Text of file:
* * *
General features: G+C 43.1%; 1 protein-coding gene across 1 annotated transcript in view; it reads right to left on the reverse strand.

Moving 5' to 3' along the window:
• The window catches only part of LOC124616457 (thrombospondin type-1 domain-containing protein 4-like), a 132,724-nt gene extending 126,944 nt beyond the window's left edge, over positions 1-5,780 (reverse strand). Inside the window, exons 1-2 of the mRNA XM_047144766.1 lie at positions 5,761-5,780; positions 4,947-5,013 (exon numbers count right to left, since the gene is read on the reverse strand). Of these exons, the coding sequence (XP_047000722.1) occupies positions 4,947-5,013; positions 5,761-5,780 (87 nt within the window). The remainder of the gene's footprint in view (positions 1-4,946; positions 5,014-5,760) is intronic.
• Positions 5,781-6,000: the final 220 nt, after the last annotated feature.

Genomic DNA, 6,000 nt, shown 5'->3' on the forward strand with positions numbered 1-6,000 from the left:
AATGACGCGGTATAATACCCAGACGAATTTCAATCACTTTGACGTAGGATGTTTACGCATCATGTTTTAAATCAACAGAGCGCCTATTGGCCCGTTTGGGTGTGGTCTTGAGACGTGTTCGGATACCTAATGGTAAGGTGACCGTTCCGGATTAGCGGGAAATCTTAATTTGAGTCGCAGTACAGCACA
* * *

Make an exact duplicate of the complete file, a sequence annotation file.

General features: G+C 43.1%; 1 protein-coding gene across 1 annotated transcript in view; it reads right to left on the reverse strand.

Moving 5' to 3' along the window:
• The window catches only part of LOC124616457 (thrombospondin type-1 domain-containing protein 4-like), a 132,724-nt gene extending 126,944 nt beyond the window's left edge, over positions 1-5,780 (reverse strand). Inside the window, exons 1-2 of the mRNA XM_047144766.1 lie at positions 5,761-5,780; positions 4,947-5,013 (exon numbers count right to left, since the gene is read on the reverse strand). Of these exons, the coding sequence (XP_047000722.1) occupies positions 4,947-5,013; positions 5,761-5,780 (87 nt within the window). The remainder of the gene's footprint in view (positions 1-4,946; positions 5,014-5,760) is intronic.
• Positions 5,781-6,000: the final 220 nt, after the last annotated feature.

Genomic DNA, 6,000 nt, shown 5'->3' on the forward strand with positions numbered 1-6,000 from the left:
AATGACGCGGTATAATACCCAGACGAATTTCAATCACTTTGACGTAGGATGTTTACGCATCATGTTTTAAATCAACAGAGCGCCTATTGGCCCGTTTGGGTGTGGTCTTGAGACGTGTTCGGATACCTAATGGTAAGGTGACCGTTCCGGATTAGCGGGAAATCTTAATTTGAGTCGCAGTACAGCACA